A key objective of Wisconsin’s Wild Turkey Management Plan is to maximize opportunities for hunters with a minimum amount of interference, while ensuring that harvest does not lead to population declines. Biologists in Wisconsin closely monitor harvest, hunter interference rates, and hunter satisfaction along with turkey populations through time, to maintain a successful and enjoyable spring turkey hunt.

“Following another mild winter, hens have entered the breeding season in good condition,” said Witecha. “If we can avoid cold, rainy weather during the critical nesting and brood rearing periods, we should see good numbers heading into the fall season.”

For more information regarding turkey hunting in Wisconsin, visit dnr.wi.gov and search keyword “turkey.”

Shakespeare in the Park returns for third season at Wisconsin State Parks

MADISON – Visitors to Wisconsin State Park System properties will have 16 opportunities to enjoy “Shakespeare in the Park” performances this summer. The performances begin July 17 and run through July 30.

A scene from last summer's Summit Players production of Shakespeare in the Park.
A scene from last summer’s Summit Players production of Shakespeare in the Park.
Photo Credit: Summit Players

The Wisconsin-based traveling theatre group Summit Players Theatre is returning for a third season to Wisconsin state park system properties, this year performing Shakespeare’s The Comedy of Errors. All performances are free, but a daily or annual state park admission sticker is needed to enter most park system properties. Each performance is preceded by a 45-minute educational workshop.

Each The Comedy of Errors show is 75 minutes long. The group’s educational workshop, “Playing with Shakespeare: Get Outside with Will,” is offered before every show. It serves as a way for kids and “fun adults” to get comfortable with Shakespeare’s language, as well as learning more about the man himself and the way nature played into his works. Participants get to take part in Shakespeare games and exercises culminating in performing a short scene.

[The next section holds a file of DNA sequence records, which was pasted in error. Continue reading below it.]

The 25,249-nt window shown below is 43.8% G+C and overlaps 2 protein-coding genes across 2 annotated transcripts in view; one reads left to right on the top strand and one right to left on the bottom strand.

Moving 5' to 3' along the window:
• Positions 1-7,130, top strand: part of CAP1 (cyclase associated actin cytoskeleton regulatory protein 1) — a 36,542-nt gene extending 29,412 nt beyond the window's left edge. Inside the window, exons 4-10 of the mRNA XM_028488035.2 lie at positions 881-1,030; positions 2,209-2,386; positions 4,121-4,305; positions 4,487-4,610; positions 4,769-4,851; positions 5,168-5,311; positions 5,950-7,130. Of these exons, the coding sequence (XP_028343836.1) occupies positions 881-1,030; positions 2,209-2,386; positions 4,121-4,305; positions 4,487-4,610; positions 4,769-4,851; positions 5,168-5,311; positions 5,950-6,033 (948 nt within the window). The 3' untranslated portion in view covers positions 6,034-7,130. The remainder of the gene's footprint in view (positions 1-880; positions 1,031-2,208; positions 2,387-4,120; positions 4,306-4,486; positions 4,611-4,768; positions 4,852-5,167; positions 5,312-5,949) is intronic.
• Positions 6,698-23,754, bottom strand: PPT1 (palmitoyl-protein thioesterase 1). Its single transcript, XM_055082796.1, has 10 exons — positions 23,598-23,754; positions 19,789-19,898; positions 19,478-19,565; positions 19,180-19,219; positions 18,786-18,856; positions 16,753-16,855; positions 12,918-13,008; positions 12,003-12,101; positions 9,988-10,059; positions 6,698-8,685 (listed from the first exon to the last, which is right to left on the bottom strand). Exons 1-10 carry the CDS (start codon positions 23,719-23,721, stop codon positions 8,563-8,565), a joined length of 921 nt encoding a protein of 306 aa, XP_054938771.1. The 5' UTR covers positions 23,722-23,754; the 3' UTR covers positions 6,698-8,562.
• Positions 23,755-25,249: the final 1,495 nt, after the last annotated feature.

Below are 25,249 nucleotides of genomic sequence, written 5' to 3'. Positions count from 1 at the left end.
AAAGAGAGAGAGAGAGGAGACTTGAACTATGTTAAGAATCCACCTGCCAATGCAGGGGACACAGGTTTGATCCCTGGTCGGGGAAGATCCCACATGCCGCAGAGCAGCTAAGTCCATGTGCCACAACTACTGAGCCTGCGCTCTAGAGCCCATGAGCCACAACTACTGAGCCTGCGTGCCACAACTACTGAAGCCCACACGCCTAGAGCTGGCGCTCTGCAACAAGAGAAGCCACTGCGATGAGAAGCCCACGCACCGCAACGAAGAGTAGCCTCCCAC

Through a collaboration with the Wisconsin Department of Natural Resources, the Summit Players are also able to introduce audiences to different state park system properties around the state.

This summer the theater troupe will be performing
This summer the theater troupe will be performing “A Comedy of Errors” at 16 different properties.
Photo Credit: Summit Players

“We’re extremely happy to establish yet another partnership with outside groups that work with us to enhance visitor experiences at Wisconsin State Park System properties,” said Ben Bergey, Wisconsin state parks director. “Partnerships are key to us being able to provide a multitude of opportunities for visitors to enjoy our parks.”

After being founded by a group of Marquette University students two years ago, the Summit Players Theater group is now an established nonprofit company. The company is still seeking donations for their 2017 season, which can be made through its or website www.summitplayerstheatre.com (exit DNR).

“The Summit Players’ mission is to promote overlap between nature and the performing arts by providing accessible outdoor theater to young people and their families,” said A.J. Magoon, an actor and public relations director for the troupe.

To find all events at Wisconsin state park system properties, search the DNR website, dnr.wi.gov, for keywords “Get Outdoors.”  To find Shakespeare in the Park performances, click on the “Type” button and select only “Theater Productions.”

The Players’ third season will consist of the following performances:

  • June 17: Richard Bong State Recreation Area – workshop: 5:30 p.m.; show: 7 p.m.
  • June 18: Kettle Moraine State Forest – Southern Unit – workshop: 1 p.m.; show: 2:30 p.m.
  • June 23: Havenwoods State Forest – workshop: 5:30 p.m.; show: 7 p.m.
  • June 24: Devil’s Lake State Park – workshop: 5:30 p.m.; show: 7 p.m.
  • June 25: Blue Mound State Park – workshop: 5:30 p.m.; show: 7 p.m.
  • June 30: Summerstage at Kettle Moraine State Forest – Lapham Peak Unit workshop: 5:30 p.m.; show: 7 p.m.
  • July 1: Potawatomi State Park – workshop: 5:30 p.m.; show: 7 p.m.
  • July 2: High Cliff State Park – workshop: 1 p.m.; show: 2:30 p.m.
  • July 14: Three Bridges Park on the Hank Aaron State Trail workshop: 5:30 p.m.; show: 7 p.m.
  • July 15: Lake Kegonsa State Park – workshop: 5:30 p.m.; show: 7 p.m.
  • July 16: Mirror Lake State Park – workshop: 1 p.m.; show: 2:30 p.m.
  • July 21: Rib Mountain State Park – workshop: 5:30 p.m.; show: 7 p.m.
  • July 22: Copper Falls State Park – workshop: 5:30 p.m.; show: 7 p.m.
  • July 28: Lakeshore State Park–  workshop: 5:30 p.m.; show: 7 p.m.
  • July 29: Kohler Andrae State Park – workshop: 5:30 p.m.; show: 7 p.m.